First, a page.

ICHEC competition to solve identity crisis for new supercomputer
The Irish Centre for High End Computing (ICHEC) has issued a challenge to primary and secondary schoolchildren in Ireland to name its new supercomputer.
The new system replaces the five-year-old Fionn and will provide Irish researchers with the computing power to address challenges in science and society such as tackling climate change, improving healthcare and innovating products through agriculture, engineering and manufacturing. It will also facilitate emerging technologies such as artificial intelligence, machine learning and earth observation.
The competition looks to shine a light on a shortlist of six pioneering Irish scientists and to educate young students about their lives and achievements. Students from a class are encouraged to vote for a candidate accompanied by a short essay, poster or video to support their choice.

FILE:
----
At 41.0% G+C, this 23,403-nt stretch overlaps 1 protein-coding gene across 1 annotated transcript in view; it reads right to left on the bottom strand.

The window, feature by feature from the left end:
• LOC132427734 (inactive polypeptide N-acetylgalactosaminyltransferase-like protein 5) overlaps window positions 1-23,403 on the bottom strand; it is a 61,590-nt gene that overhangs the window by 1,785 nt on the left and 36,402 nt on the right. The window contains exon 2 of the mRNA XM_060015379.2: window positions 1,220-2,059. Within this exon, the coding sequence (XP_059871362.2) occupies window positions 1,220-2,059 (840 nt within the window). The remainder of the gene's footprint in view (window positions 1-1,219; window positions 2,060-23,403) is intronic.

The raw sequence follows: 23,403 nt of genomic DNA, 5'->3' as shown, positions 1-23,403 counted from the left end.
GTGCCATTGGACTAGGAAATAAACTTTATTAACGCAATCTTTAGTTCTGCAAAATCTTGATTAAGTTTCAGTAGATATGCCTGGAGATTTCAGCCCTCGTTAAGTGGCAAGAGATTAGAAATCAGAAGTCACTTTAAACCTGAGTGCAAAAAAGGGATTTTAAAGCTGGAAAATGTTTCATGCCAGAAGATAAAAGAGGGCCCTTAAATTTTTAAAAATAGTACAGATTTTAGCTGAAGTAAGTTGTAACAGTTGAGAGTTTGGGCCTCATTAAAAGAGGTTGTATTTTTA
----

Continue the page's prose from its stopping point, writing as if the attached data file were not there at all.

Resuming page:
The winning submissions (one from each level) will be awarded eight Rasberry Pi-Tops for their respective classroom and ICHEC will also provide coding tutorials.
The candidates are programmer Kay Antonelli; hydrographer Francis Beaufort; inventor Nicholas Callan; botanist Ellen Hutchins; geologist Richard Kirwan; and chemist Eva Philbin.
“It is important to honour the amazing Irish scientists who have blazed a trail for the current and future generations of scientists” said Prof JC Desplat, director, ICHEC. “We hope that the competition will inspire students to learn about the importance of computing for research and new discoveries, while recognising some of the Irish achievements in science and technology in the past.”
Entries can take the form of a short essay, poster or video. Students are encouraged to research all candidates and incorporate their research into their submission. The winning entries will be selected based on content, technical and artistic merit.
Closing date for entries is 20 April and can be submitted at nameourcomputer.ichec.ie.